Dancing into the Hearts of Autistic Children
Radford University junior Emily McKinney has a passion for dance and a compassionate heart. That combination inspires her to volunteer her time for those with special needs, most recently teaching autistic children to dance and express themselves through movement.
"It has been my dream for a very long time to work with these kids," said McKinney, a Fredericksburg native. "I've known since I was 12 that I wanted to spend my life teaching kids with special needs how to dance. I had taught dance before and had taught in the classroom, but I found that I most enjoyed combining two worlds that often aren’t seen together."
With a strong belief that dance allows the children to be their "true selves," McKinney said she tries to steer away from strict dance techniques, instead adopting a freestyle approach with her students.
"It is so rewarding to reach out to them. The smiles on their faces make all the hard work totally worth it," she said. "They do not have to hide anything or try to fit in and be 'normal.' They know the classroom or their house is a safe environment, and they will be much more open."
Through dance, McKinney said, her autistic students have a vehicle to express emotions they otherwise would not communicate. "They get to display their true personalities, which can be amazing to see," she said. "They are so honest and vulnerable, it is hard not to cry sometimes when watching and interacting with them."
Dance Professor Deborah McLaughlin said her Creative Dance for Children class addresses work with individuals and groups with special needs through video, discussion and analysis of work she has done in the past. That includes teaching dance and movement to children with physical disabilities and to elders with Alzheimer's.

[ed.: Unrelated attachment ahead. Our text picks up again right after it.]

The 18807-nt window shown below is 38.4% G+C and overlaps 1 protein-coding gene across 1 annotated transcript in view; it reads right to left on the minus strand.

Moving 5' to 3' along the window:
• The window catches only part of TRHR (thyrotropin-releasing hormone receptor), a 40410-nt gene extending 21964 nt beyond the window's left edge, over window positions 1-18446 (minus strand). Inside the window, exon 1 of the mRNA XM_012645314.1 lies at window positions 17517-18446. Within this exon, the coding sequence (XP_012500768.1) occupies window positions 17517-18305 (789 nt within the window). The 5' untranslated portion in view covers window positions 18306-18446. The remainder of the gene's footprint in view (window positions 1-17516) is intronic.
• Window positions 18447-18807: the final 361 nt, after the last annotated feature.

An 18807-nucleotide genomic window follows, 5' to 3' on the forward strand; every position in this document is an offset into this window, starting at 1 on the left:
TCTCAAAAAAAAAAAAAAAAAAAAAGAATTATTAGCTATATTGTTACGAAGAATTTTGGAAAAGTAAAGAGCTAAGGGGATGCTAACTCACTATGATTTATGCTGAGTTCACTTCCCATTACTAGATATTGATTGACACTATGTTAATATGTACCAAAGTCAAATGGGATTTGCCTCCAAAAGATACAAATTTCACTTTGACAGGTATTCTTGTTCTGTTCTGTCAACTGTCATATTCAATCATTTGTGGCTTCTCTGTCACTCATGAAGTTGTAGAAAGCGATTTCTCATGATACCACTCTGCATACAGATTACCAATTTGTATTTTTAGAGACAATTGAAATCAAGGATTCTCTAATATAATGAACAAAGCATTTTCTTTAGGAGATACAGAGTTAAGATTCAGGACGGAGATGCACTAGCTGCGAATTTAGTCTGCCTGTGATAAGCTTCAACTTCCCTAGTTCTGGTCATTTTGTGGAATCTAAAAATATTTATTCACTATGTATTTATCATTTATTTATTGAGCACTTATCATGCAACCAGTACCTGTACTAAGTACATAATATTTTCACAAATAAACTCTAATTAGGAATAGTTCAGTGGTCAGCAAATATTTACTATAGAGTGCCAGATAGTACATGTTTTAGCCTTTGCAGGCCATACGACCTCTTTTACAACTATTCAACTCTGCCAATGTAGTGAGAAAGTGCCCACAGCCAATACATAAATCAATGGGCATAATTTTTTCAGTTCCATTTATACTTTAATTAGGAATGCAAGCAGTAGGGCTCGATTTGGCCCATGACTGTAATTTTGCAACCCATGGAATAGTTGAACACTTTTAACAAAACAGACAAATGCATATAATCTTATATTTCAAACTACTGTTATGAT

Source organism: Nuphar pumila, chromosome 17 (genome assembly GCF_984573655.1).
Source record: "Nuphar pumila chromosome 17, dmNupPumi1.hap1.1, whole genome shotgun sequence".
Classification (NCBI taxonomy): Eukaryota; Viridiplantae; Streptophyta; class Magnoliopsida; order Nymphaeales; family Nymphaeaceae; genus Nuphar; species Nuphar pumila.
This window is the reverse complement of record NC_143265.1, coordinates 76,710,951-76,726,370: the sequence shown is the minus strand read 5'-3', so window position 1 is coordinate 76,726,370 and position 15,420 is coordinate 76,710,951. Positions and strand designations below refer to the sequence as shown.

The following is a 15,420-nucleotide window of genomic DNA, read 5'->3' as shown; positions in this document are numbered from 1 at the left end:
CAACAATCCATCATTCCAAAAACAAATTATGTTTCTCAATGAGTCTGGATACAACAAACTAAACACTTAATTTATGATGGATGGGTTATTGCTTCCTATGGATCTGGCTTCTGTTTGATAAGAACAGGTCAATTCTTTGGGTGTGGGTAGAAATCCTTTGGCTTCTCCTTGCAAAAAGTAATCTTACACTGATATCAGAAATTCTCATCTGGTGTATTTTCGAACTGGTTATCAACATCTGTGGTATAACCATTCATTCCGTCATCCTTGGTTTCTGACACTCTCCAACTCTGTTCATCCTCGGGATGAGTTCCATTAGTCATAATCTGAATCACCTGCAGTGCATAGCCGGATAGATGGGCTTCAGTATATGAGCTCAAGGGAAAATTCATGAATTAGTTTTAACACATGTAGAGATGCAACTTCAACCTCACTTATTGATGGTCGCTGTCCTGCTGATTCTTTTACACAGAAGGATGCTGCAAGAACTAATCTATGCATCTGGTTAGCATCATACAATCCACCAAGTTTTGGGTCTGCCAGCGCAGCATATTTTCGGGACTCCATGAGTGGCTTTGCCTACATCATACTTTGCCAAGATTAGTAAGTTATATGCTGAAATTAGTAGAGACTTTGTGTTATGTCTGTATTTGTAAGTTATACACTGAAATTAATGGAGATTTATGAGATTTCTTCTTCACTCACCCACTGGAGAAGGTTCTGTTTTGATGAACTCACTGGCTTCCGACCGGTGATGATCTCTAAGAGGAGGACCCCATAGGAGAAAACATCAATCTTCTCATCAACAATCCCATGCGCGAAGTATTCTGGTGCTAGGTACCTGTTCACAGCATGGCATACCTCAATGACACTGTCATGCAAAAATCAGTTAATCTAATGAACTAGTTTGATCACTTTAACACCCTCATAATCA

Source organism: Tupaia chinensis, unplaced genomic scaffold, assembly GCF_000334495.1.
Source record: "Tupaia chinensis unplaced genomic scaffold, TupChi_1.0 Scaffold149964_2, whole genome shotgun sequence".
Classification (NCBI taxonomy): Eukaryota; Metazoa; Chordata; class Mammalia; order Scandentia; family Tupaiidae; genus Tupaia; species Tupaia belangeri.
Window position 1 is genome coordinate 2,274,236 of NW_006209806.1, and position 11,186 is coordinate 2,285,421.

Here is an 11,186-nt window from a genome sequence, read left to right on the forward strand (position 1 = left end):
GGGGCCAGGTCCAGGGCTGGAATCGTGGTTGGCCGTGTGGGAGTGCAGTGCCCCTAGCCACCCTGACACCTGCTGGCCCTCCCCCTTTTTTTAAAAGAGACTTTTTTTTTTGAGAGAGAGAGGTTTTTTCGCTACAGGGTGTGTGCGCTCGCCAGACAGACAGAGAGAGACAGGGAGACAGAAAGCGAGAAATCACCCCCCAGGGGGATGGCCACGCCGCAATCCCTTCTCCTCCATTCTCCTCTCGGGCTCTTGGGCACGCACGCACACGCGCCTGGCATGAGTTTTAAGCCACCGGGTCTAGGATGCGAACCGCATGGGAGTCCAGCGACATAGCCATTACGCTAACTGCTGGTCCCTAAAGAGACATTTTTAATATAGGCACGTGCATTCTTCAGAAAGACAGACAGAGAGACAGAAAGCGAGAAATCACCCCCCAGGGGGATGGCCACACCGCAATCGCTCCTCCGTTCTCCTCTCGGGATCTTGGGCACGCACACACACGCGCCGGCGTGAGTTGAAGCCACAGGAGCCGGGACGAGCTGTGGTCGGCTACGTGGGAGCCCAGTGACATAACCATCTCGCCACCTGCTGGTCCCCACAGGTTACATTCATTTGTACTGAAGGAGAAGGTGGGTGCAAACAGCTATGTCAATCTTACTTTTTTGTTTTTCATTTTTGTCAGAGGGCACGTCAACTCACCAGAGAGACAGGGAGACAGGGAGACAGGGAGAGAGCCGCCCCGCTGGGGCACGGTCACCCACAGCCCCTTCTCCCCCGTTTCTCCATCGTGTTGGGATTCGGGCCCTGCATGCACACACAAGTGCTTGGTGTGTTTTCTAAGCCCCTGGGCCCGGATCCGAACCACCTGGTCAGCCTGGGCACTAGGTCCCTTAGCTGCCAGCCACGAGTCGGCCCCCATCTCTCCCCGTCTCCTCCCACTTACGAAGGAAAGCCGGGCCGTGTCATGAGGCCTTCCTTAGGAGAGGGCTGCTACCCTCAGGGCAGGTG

"I have seen the way dance breaks through all kinds of challenges that seem impossible to transcend, and I emphasize that in class," McLaughlin said.
The professor said she has not often seen a student as young as McKinney who not only comprehends the value of dance and movement for those with special needs but can also successfully implement it.
"Emily's own love of dance leans toward ballet, which is very structured," McLaughlin said. "For her to be able to transcend her own aesthetic preference and utilize an approach closer to modern dance or creative movement reveals her commitment to truly helping those children."
In November, McKinney combined her charitable interests with her academics for her choreography capstone project, titled "Roses are Yellow: Seeing the World through Different Eyes."
"Emily choreographed an exceptional performance for an independent study in which she challenged the dancers' and audience's perceptions of disabilities," McLaughlin said. "The project demonstrated how, regardless of your disability, dance can still be a viable part of your life."
McKinney, majoring in dance and elementary education with a minor in special education, does her volunteer work through public school systems and in private sessions. She has worked for four years with two autistic children in one family. One is nonverbal, and the other has a severe vision disorder.
Patience is the key, McKinney said, because standard ways of communicating have to be adjusted and readjusted.
“It can be very challenging getting the kids to understand me until I figure out how they work best and they understand how I work,” she said. “Many kids do not understand language as we do, so that can be tough. Some students use sign language or hand signs but not always American Sign Language. That makes it very difficult to work in a group, so I tend to work one on one."
Her reward is "to see the light bulb go on," she said. "The smiles on their faces make all the time and hard work worth it. Most of them get so much joy out of dancing, it doesn’t seem possible."
McKinney plans to go to graduate school to earn an autism certificate and study special education. Lessons learned already will be invaluable in the future, she said, and she will continue to find her inspiration in her students' progress.
Some people never find their true calling, she said, but "I came to RU knowing what my dream job would be. I chose my major based on that. I want to continue doing this as long as I can—the kids make going to work every day a joy.”